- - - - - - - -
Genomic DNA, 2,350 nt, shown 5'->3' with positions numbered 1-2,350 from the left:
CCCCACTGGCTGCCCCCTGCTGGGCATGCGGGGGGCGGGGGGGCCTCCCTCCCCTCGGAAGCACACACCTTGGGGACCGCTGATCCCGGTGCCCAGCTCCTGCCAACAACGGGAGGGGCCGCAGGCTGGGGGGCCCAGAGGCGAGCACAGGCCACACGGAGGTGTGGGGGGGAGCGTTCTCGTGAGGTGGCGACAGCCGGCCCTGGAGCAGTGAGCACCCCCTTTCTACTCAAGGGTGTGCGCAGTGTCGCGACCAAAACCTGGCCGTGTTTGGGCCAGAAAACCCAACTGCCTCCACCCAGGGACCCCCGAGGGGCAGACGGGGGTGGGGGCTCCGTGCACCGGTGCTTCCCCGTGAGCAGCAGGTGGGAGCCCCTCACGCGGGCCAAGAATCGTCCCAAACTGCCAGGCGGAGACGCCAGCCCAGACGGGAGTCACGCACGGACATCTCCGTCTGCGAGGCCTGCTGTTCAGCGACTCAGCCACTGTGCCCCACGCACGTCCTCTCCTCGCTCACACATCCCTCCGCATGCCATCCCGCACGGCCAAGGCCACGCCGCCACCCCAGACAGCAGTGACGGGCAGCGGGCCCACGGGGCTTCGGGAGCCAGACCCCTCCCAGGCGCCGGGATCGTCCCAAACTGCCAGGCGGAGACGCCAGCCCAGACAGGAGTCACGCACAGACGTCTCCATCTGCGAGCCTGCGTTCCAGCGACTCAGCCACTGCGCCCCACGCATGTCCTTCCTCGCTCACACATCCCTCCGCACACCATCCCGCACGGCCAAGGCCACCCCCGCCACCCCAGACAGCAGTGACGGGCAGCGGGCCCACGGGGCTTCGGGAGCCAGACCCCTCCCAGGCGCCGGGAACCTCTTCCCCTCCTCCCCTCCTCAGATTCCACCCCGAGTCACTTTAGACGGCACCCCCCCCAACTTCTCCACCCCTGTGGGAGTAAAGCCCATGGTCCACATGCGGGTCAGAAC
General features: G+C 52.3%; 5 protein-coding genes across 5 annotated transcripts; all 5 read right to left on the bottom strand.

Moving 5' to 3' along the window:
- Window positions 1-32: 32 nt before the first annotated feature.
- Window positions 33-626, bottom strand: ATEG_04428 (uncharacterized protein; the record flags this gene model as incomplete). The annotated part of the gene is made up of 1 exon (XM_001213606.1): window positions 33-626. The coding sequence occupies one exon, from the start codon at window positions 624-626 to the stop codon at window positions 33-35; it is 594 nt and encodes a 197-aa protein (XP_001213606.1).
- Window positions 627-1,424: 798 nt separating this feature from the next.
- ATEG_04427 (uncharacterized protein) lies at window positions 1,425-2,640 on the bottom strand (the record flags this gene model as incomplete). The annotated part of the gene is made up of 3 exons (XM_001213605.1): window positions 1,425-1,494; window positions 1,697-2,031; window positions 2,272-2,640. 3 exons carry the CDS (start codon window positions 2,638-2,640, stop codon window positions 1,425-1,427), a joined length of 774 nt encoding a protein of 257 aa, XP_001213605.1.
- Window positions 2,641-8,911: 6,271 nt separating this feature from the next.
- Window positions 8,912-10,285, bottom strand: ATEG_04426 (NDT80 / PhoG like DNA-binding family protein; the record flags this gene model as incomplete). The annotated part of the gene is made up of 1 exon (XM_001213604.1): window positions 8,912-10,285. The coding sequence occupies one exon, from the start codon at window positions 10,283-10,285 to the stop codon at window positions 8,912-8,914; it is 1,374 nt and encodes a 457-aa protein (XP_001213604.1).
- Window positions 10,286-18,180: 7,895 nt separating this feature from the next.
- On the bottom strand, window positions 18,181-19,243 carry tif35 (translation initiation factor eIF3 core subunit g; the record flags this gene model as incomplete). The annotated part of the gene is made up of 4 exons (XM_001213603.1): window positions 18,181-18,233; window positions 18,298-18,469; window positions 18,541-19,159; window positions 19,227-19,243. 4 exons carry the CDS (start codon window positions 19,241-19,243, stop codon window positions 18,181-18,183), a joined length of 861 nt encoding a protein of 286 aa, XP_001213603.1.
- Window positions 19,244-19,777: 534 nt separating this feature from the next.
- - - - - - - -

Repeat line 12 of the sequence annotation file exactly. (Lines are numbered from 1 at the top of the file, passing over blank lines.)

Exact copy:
- On the bottom strand, window positions 18,181-19,243 carry tif35 (translation initiation factor eIF3 core subunit g; the record flags this gene model as incomplete). The annotated part of the gene is made up of 4 exons (XM_001213603.1): window positions 18,181-18,233; window positions 18,298-18,469; window positions 18,541-19,159; window positions 19,227-19,243. 4 exons carry the CDS (start codon window positions 19,241-19,243, stop codon window positions 18,181-18,183), a joined length of 861 nt encoding a protein of 286 aa, XP_001213603.1.